EPA: Outreach critical to mitigate E15 misuse

By Kris Bevill | October 14, 2010
Posted Oct. 18, 2010

Following its Oct. 13 decision to allow E15 to be used in 2007 and newer vehicles, the EPA said consumer outreach will be critical to prevent misfueling and ethanol producers will be expected to lead education programs. "The potential for E15 misfueling incidents exists because consumers tend to choose the lowest priced fuel, and E15 may cost less than E10 since ethanol currently tends to be less expensive than gasoline," the agency stated in its proposed E15 label rule.

Ethanol producers, refiners, automobile and engine manufacturers, fuel distributors and state and federal government agencies will be expected to participate in an industry-led education and outreach effort, the agency stated. Possible programs could include creating a central clearinghouse to answer technical questions related to E15, promoting best practices and developing educational materials for the public. The EPA said it has also received suggestions to create an informational website that would warn consumers of the potential impacts of E15 on older vehicles and other unapproved vehicles, such as motorcycles and heavy-duty trucks. If a website is created, it was suggested the address should be printed on E15 labels.

The EPA's proposed E15 label states that the fuel contains 15 percent ethanol maximum and that it should be used only in 2007 and newer light-duty vehicle models. The agency said it anticipates determining whether 2001 and newer vehicles will be allowed to use E15 before it finalizes the proposed labeling rule, therefore it also included a sample label stating that E15 should only be used in 2001 and newer vehicles.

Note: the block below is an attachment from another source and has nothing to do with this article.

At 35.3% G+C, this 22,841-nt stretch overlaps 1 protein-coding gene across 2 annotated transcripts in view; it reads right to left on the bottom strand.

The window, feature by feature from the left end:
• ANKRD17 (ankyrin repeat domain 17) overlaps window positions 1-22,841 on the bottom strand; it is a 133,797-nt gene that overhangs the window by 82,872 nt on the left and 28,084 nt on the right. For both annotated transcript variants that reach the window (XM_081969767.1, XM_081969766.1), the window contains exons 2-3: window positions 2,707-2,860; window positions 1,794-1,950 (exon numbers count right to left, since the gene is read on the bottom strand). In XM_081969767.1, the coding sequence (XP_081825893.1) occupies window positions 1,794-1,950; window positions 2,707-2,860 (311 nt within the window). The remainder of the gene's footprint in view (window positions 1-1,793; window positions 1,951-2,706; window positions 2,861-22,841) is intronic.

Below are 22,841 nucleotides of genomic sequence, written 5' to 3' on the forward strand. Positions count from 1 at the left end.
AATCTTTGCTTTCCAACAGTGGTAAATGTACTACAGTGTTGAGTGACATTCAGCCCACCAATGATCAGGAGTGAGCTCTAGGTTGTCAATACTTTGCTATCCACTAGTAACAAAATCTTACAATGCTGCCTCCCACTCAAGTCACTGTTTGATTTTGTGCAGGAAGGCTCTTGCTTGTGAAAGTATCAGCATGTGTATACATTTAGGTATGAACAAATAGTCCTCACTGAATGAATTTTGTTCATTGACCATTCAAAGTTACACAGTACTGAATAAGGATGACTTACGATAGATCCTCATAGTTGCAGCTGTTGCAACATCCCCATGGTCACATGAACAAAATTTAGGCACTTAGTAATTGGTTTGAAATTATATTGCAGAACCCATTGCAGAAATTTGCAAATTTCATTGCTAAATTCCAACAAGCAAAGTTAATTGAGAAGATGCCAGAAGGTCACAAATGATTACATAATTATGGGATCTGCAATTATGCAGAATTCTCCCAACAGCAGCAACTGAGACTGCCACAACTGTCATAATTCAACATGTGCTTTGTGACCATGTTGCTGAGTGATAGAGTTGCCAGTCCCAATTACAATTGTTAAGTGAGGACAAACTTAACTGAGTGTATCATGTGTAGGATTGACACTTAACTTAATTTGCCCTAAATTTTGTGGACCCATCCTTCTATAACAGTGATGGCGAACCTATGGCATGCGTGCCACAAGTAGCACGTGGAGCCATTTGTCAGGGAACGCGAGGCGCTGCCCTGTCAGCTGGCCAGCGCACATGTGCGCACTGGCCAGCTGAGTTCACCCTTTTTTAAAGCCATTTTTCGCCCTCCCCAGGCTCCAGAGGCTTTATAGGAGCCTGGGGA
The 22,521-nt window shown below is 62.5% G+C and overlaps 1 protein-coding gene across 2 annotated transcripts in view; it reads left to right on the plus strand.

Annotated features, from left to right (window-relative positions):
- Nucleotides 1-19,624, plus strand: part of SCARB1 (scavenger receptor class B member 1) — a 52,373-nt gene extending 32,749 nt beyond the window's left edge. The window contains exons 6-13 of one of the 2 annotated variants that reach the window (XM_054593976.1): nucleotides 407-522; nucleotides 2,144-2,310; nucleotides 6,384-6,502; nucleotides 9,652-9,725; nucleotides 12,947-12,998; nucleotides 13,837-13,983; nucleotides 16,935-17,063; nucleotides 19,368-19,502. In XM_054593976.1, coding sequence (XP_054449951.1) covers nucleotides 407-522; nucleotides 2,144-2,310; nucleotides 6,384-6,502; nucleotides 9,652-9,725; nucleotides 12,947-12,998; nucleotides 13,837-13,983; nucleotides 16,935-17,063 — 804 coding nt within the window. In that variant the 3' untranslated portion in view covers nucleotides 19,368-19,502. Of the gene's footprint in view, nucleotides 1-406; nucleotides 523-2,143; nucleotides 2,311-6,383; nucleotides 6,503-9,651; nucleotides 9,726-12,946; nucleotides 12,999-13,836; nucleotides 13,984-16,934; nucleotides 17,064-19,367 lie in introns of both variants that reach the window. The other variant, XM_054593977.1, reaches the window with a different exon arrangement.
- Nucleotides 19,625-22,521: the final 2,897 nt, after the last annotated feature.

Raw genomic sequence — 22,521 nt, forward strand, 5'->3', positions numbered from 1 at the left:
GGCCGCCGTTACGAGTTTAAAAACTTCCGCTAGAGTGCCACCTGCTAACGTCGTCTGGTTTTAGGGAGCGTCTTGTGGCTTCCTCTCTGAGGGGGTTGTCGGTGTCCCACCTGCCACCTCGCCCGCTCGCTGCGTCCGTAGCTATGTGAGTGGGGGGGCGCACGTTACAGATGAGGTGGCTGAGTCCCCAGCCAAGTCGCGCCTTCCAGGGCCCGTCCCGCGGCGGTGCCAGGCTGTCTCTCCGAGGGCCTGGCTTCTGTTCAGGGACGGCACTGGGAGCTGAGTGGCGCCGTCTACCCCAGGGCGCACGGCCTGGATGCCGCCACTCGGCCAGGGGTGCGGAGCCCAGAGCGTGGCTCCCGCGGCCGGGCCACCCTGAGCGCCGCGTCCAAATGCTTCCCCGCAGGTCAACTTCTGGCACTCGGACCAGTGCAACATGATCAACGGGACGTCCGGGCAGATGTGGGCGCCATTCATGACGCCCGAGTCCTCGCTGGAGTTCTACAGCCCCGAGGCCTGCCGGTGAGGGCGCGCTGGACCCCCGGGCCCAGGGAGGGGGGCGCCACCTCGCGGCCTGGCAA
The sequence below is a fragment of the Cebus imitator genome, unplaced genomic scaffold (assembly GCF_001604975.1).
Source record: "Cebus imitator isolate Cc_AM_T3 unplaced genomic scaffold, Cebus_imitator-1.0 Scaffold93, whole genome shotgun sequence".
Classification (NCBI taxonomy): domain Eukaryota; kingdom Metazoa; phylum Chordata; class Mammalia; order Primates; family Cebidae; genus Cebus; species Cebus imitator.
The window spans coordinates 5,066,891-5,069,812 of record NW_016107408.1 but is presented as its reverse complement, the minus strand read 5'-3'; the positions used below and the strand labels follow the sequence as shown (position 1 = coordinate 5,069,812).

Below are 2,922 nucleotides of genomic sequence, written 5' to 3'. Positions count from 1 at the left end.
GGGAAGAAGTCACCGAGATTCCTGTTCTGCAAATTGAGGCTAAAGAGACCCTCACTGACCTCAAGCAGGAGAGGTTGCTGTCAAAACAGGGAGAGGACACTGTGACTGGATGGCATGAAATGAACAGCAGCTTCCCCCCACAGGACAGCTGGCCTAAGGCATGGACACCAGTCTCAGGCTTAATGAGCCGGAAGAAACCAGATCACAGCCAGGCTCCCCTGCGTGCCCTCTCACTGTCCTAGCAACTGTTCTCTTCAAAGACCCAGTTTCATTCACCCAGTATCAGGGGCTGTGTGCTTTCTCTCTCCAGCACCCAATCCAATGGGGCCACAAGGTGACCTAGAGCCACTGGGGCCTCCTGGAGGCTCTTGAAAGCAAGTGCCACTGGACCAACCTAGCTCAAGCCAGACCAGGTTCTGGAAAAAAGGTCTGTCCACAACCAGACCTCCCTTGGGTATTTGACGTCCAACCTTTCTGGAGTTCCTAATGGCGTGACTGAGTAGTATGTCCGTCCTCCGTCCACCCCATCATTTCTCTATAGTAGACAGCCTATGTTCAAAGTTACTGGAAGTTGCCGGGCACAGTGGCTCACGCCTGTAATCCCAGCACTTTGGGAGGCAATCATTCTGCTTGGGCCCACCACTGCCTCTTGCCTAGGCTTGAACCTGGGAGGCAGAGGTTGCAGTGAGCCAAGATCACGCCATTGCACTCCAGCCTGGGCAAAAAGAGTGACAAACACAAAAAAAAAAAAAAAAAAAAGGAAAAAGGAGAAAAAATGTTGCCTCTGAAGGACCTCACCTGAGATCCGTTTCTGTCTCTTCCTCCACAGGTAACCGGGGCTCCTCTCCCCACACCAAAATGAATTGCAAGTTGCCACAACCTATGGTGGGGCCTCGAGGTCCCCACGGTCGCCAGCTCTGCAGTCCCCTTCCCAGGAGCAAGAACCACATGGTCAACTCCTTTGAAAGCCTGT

Other label considerations proposed in the rule address blender pumps and E10. The agency suggested that only retail stations which offer E15 should also be required to label E10. Retail stations that choose not to sell E15 would not be required to display E10 labels. Two options were proposed for blender pump labels. The first displays the general range of ethanol blends offered at the pump by labeling it "E15-E85." The second option specifically states the percentage of ethanol offered at that particular pump, such as E30. If this more specific option is finalized, station owners with pumps that offer a range of ethanol blends would be required to display multiple labels for each blend available at that pump.

Ethanol producers, ethanol blenders and fuel manufacturers will share responsibility for ensuring that labels are properly used at fueling stations, the agency said. The three groups will also be responsible for conducting fuel pump labeling surveys at retail stations to check ethanol blend ratios and labeling practices.

The agency said it believes its proposed misfueling mitigation strategies will be effective at preventing unauthorized use of E15. New ethanol blend labels are expected to cost the fuel retailer $5 per label. Combined with the one-time costs of product transfer document requirements and the annual cost of survey requirements, the EPA estimates the total cost of its proposed requirements will be $3.65 million per year. Comments will be accepted on the proposed rule for 60 days after it is posted to the Federal Register. The EPA has also scheduled a public hearing to discuss the proposal. The hearing will be held Nov. 16 in Chicago. For more information on the rule, visit epa.gov.